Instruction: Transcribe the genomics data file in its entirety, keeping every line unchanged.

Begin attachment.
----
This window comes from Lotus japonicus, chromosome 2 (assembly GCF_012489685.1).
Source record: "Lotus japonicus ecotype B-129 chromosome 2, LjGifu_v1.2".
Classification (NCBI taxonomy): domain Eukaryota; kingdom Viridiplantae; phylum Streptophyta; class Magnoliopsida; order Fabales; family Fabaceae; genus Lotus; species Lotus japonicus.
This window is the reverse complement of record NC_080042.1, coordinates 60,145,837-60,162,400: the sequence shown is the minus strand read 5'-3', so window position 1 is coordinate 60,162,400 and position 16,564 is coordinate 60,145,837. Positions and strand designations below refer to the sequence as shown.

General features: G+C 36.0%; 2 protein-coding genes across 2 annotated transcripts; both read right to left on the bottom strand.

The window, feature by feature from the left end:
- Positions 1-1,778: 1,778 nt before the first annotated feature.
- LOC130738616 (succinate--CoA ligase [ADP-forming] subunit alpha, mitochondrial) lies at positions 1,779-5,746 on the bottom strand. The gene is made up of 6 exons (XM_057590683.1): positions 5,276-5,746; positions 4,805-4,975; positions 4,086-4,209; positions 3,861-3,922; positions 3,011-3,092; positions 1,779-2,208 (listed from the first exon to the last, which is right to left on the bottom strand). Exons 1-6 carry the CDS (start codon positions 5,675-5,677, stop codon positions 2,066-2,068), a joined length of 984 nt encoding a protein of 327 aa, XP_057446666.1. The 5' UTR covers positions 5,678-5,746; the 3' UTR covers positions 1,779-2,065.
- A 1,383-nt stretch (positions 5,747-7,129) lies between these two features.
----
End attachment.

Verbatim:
This window comes from Lotus japonicus, chromosome 2 (assembly GCF_012489685.1).
Source record: "Lotus japonicus ecotype B-129 chromosome 2, LjGifu_v1.2".
Classification (NCBI taxonomy): domain Eukaryota; kingdom Viridiplantae; phylum Streptophyta; class Magnoliopsida; order Fabales; family Fabaceae; genus Lotus; species Lotus japonicus.
This window is the reverse complement of record NC_080042.1, coordinates 60,145,837-60,162,400: the sequence shown is the minus strand read 5'-3', so window position 1 is coordinate 60,162,400 and position 16,564 is coordinate 60,145,837. Positions and strand designations below refer to the sequence as shown.

General features: G+C 36.0%; 2 protein-coding genes across 2 annotated transcripts; both read right to left on the bottom strand.

The window, feature by feature from the left end:
- Positions 1-1,778: 1,778 nt before the first annotated feature.
- LOC130738616 (succinate--CoA ligase [ADP-forming] subunit alpha, mitochondrial) lies at positions 1,779-5,746 on the bottom strand. The gene is made up of 6 exons (XM_057590683.1): positions 5,276-5,746; positions 4,805-4,975; positions 4,086-4,209; positions 3,861-3,922; positions 3,011-3,092; positions 1,779-2,208 (listed from the first exon to the last, which is right to left on the bottom strand). Exons 1-6 carry the CDS (start codon positions 5,675-5,677, stop codon positions 2,066-2,068), a joined length of 984 nt encoding a protein of 327 aa, XP_057446666.1. The 5' UTR covers positions 5,678-5,746; the 3' UTR covers positions 1,779-2,065.
- A 1,383-nt stretch (positions 5,747-7,129) lies between these two features.